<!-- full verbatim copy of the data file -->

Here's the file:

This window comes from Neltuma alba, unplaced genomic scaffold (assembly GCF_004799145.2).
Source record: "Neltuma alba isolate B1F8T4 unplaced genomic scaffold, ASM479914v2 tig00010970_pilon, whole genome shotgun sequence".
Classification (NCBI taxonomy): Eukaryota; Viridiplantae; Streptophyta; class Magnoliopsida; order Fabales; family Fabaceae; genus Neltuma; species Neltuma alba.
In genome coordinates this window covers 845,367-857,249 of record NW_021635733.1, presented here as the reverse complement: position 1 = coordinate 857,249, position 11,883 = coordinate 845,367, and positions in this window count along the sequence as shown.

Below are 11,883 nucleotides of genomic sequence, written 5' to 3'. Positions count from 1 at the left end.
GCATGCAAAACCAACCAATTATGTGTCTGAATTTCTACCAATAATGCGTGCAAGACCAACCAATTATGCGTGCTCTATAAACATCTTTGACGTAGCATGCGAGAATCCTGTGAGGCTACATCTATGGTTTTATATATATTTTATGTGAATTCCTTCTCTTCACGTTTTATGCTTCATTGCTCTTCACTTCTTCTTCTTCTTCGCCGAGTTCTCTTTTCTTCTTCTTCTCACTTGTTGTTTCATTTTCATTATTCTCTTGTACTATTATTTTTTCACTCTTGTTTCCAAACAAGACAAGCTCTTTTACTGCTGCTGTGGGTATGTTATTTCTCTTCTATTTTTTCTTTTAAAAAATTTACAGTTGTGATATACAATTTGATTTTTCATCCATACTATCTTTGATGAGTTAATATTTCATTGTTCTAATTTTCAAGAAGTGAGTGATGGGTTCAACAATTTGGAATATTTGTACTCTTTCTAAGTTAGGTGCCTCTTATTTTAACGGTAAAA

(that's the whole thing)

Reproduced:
This window comes from Neltuma alba, unplaced genomic scaffold (assembly GCF_004799145.2).
Source record: "Neltuma alba isolate B1F8T4 unplaced genomic scaffold, ASM479914v2 tig00010970_pilon, whole genome shotgun sequence".
Classification (NCBI taxonomy): Eukaryota; Viridiplantae; Streptophyta; class Magnoliopsida; order Fabales; family Fabaceae; genus Neltuma; species Neltuma alba.
In genome coordinates this window covers 845,367-857,249 of record NW_021635733.1, presented here as the reverse complement: position 1 = coordinate 857,249, position 11,883 = coordinate 845,367, and positions in this window count along the sequence as shown.

Below are 11,883 nucleotides of genomic sequence, written 5' to 3'. Positions count from 1 at the left end.
GCATGCAAAACCAACCAATTATGTGTCTGAATTTCTACCAATAATGCGTGCAAGACCAACCAATTATGCGTGCTCTATAAACATCTTTGACGTAGCATGCGAGAATCCTGTGAGGCTACATCTATGGTTTTATATATATTTTATGTGAATTCCTTCTCTTCACGTTTTATGCTTCATTGCTCTTCACTTCTTCTTCTTCTTCGCCGAGTTCTCTTTTCTTCTTCTTCTCACTTGTTGTTTCATTTTCATTATTCTCTTGTACTATTATTTTTTCACTCTTGTTTCCAAACAAGACAAGCTCTTTTACTGCTGCTGTGGGTATGTTATTTCTCTTCTATTTTTTCTTTTAAAAAATTTACAGTTGTGATATACAATTTGATTTTTCATCCATACTATCTTTGATGAGTTAATATTTCATTGTTCTAATTTTCAAGAAGTGAGTGATGGGTTCAACAATTTGGAATATTTGTACTCTTTCTAAGTTAGGTGCCTCTTATTTTAACGGTAAAA